My son is off to college in the fall, and I had somehow thought that the hard part was over.
Son had worked through his options, and had decided on a BFA in performing arts, something my DH and I knew aboslutely nothing about. We did a ton of research to find out the right schools for him to apply to, and did as many college visits as we could afford. All the applications, which were mostly due earlier than regular applications, got in on time. I took a time off to perform the logistical feat of scheduling 7 auditions in 5 locations across the eastern half of the country over a 6-week period. Then, my DH or myself accompanied a nervous kid so he could perform a monologue that lasted, at most, 3 minutes and would determine his next step in life.
We all survived, and Son is enthusiastic about his future plans at a well-reputed program. Couldn’t be better. We would have a nice, relaxing summer with little to do. Maybe a little shopping for appropriate clothing and some meaningful conversations with my son about how to handle situations that might come up.
Not so. The university he will be attending has lengthy, separate checklists for new students and new parents.
The “New Student Checklist” is a three-page-long To Do list with lots of links to lots of pages on the university’s website. The tasks must completed according to a precise but hard-to-determine schedule. Most tasks have nothing to do with academics. There’s the mandatory online alcohol education course; the sign-up for microfridge delivery (stocked with free soda and junk food if you order early); the notification about insurance in case your stuff gets stolen; the bookstore charge account; and more. Each item on the list has a little box in front of it. But you can’t put a check in it because the document is online and you can’t write in it. Irritating…like most of the tasks on the To Do list.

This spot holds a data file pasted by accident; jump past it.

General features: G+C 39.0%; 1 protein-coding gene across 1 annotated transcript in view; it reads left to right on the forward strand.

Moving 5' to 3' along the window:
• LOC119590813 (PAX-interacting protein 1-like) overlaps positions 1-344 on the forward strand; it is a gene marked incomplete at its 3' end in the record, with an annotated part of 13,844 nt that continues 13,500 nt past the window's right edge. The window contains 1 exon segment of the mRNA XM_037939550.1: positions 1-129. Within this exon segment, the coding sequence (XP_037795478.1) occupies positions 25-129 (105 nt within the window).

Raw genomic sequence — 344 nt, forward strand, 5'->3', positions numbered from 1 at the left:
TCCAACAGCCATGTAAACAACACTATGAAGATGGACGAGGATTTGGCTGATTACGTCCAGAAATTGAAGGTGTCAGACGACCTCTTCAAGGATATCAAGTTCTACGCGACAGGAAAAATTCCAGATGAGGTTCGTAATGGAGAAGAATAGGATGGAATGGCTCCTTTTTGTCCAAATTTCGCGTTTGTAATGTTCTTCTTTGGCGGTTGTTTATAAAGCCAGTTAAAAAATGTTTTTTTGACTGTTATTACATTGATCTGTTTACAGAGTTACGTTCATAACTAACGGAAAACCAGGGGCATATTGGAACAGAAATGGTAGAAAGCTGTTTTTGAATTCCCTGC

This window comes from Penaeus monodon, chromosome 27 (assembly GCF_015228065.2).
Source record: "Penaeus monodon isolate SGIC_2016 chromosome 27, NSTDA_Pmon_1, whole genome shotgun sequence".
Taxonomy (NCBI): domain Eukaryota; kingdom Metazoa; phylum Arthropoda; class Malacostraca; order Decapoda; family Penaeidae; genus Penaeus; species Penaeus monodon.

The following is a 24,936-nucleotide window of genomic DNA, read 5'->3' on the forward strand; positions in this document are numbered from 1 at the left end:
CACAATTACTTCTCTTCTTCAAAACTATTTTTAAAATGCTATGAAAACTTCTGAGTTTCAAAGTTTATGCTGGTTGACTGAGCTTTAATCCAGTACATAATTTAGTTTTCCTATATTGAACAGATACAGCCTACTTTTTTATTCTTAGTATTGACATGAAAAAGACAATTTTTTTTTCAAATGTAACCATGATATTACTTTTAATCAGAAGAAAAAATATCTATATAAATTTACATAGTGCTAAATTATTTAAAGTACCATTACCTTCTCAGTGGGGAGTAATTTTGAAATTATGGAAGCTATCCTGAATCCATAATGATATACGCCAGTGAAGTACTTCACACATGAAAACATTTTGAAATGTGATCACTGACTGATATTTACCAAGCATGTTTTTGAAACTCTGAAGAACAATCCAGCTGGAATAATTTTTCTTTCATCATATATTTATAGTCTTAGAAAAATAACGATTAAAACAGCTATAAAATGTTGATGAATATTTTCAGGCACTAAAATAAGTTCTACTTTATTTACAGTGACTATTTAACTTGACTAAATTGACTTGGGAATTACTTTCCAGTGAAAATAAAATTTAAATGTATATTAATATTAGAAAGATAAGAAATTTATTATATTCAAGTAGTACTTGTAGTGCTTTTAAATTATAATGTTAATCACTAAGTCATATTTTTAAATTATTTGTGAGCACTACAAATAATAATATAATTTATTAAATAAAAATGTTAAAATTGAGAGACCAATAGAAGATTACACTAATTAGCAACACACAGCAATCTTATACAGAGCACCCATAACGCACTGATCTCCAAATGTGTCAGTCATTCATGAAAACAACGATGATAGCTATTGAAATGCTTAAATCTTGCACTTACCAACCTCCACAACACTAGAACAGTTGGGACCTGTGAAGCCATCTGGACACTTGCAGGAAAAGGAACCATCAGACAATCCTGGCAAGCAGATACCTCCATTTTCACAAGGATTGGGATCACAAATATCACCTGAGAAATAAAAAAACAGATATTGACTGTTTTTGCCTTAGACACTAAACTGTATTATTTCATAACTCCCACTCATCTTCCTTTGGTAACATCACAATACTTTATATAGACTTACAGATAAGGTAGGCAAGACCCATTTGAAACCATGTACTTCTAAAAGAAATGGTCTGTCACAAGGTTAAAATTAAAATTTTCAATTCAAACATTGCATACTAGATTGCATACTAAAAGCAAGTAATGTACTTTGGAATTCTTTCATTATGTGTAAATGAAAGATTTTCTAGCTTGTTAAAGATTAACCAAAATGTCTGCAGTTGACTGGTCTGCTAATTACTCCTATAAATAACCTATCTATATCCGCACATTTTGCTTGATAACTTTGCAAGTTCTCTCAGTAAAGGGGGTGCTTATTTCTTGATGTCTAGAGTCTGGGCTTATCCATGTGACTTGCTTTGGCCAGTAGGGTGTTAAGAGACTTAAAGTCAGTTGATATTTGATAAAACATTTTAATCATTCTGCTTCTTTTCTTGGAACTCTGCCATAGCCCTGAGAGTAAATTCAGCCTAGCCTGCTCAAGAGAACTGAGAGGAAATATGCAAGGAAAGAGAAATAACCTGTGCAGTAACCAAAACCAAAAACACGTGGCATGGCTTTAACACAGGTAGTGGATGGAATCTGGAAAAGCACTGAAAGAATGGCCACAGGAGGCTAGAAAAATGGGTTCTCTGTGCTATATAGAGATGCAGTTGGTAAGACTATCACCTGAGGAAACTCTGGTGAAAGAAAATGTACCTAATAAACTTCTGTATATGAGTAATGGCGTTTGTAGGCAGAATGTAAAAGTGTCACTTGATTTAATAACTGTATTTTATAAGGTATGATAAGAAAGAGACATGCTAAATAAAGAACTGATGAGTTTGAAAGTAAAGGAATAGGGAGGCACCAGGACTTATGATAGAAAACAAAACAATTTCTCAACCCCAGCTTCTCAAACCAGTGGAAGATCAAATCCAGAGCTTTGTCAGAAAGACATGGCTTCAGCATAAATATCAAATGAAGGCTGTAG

Then, there’s is the correponding New Parent Checklist that’s not really a checklist. Mostly it’s Advice to New College Parents on Letting Go and Letting Your Kid Make Mistakes. But a lot of what Son is being asked to do needs explaining –not only how to do it but also why a certain approach or timing is important. Take the question of writing a resume so he can apply for a work-study job. Son knows how to write an acting resume, but has never written a regular one, a task that is intimidating and difficult for most adults. I’m irritated at the New Parent list: after all we’ve been letting go over the years as Son has acquired skills and matured.
Yet, this process feels brand-new. As a family, we are now earnestly engaged in negotiating my son’s transition from adolescence to adulthood. And like many brand-new things, it’s both exhilarating and overwhelming.